“We’re building a data-driven culture. We’re trying to get actionable data to our users and get to the point where every decision is based on data.”
— Anita McAllister, Assistant Vice President of Data and Analytics, Members 1st Federal Credit Union

Mar 23 2022
Data Analytics

How Advanced Analytics Helps Companies Deliver Better Customer Experiences

From local credit unions to multinational corporations, actionable data leads to happier clients.

At Members 1st Federal Credit Union, data affects every aspect of its business, including branch operations, sales, marketing and — most important — customer experience.

“We’re building a data-driven culture,” says Anita McAllister, the credit union’s assistant vice president of data and analytics. “We’re trying to get actionable data to our users and get to the point where every decision is based on data.”

For example, the Mechanicsburg, Pa.-based financial institution analyzes calls to its call center and live-chat requests on its mobile app and website so it can forecast staffing needs and make sure enough customer service agents are available when volumes are highest, says Chief Experience Officer Mike Wilson.

Data analytics is transforming the way companies operate, enabling them to spot trends, discover new growth opportunities, function more efficiently and improve customer service. To power their efforts, companies are investing in database platforms, such as data warehouses and data lakes that centralize information, and deploying advanced analytics and data visualization tools that help them turn the data gained into actionable insights.

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Businesses want a 360-degree view of their customers, but to be successful, they must start small and deploy analytics incrementally with specific business objectives and use cases in mind, says Brandon Purcell, principal analyst at Forrester.

“Start by bringing together a couple of different data sources. Then move on to the next use case and bring in more data sources,” he says. “Over time, they create this great foundation with various models on top of it.”

Using Data Analytics to Boost Customer Engagement

Members 1st, which has nearly 60 branches in central Pennsylvania, took that implementation approach when it launched its data analytics effort in 2018.

Its first project was to automate a process to build monthly reports that track each branch’s performance on metrics such as new-account growth and product sales. McAllister’s team took about four months to replace the time-consuming, manual reporting process with data visualization dashboards using Microsoft’s Power BI analytics tool.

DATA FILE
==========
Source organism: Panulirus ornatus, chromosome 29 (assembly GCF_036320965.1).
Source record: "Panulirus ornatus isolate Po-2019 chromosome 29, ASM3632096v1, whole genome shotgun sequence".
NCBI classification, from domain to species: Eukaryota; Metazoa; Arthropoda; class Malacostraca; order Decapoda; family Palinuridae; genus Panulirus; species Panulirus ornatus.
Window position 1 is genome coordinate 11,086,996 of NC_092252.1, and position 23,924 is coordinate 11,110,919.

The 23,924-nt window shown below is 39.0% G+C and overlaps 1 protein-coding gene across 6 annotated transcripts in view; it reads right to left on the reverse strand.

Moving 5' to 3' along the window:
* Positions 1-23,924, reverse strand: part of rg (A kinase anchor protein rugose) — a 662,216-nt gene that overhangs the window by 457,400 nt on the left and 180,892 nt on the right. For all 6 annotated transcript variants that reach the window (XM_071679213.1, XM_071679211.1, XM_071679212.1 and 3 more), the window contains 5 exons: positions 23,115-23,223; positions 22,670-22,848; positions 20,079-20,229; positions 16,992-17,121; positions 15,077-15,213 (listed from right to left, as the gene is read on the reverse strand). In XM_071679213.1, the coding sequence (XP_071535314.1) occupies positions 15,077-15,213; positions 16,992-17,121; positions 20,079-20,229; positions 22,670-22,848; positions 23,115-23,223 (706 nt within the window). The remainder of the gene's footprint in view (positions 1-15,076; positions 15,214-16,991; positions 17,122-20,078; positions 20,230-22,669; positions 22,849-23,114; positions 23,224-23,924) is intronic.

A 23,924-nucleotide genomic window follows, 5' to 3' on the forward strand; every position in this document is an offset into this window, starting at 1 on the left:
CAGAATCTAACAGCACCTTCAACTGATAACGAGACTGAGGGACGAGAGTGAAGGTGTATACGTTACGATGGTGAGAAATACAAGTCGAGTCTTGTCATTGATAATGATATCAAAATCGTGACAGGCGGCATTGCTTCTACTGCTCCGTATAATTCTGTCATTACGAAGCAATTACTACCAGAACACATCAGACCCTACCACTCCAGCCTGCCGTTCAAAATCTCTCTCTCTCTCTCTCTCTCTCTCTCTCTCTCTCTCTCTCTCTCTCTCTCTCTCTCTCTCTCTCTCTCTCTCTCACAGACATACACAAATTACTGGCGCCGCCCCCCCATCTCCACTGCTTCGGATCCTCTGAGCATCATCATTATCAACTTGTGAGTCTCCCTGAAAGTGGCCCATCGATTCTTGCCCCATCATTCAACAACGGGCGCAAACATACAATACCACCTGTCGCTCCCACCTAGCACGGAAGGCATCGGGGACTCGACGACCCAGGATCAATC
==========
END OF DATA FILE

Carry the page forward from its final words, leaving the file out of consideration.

The Power BI dashboards synthesize data from multiple sources, including the core banking system, customer resource management software and the customer lending system. Now, executives and branch managers can log in to the cloud-based dashboards on their computers or smartphones to get real-time branch performance data and drill down on specifics based on location, products and staff responsibilities.

“The dashboards get updated daily, so now they can view progress toward their goals without hours of manual effort,” McAllister says.

Members 1st now uses Power BI dashboards to improve the customer experience, from tracking call center volume to tailoring sales and marketing efforts to customers’ specific needs.

564 hours

The amount of staff time saved per month after Members 1st Federal Credit Union automated reports that used to be created manually

Source: Members 1st Federal Credit Union

The ability to optimize customer support staffing levels and adjust on the fly helps to reduce wait times and improve customer satisfaction, Wilson says.

“It’s looking at data, reacting to it in real time and making operational decisions accordingly,” says Michael Fazzolari, marketing research manager for Members 1st. “It makes us more efficient.”

More is coming. McAllister’s team of 11 people is building a more powerful, feature-rich data analytics platform on Microsoft Azure to include Azure Synapse and Databricks services.

The new platform will speed up data analysis, empower business units to build their own dashboards and allow the organization to take further advantage of machine learning and predictive analytics. For example, it has begun to explore predictive modeling that enables sales staff to reach out to customers with offers and promotions tailored to them.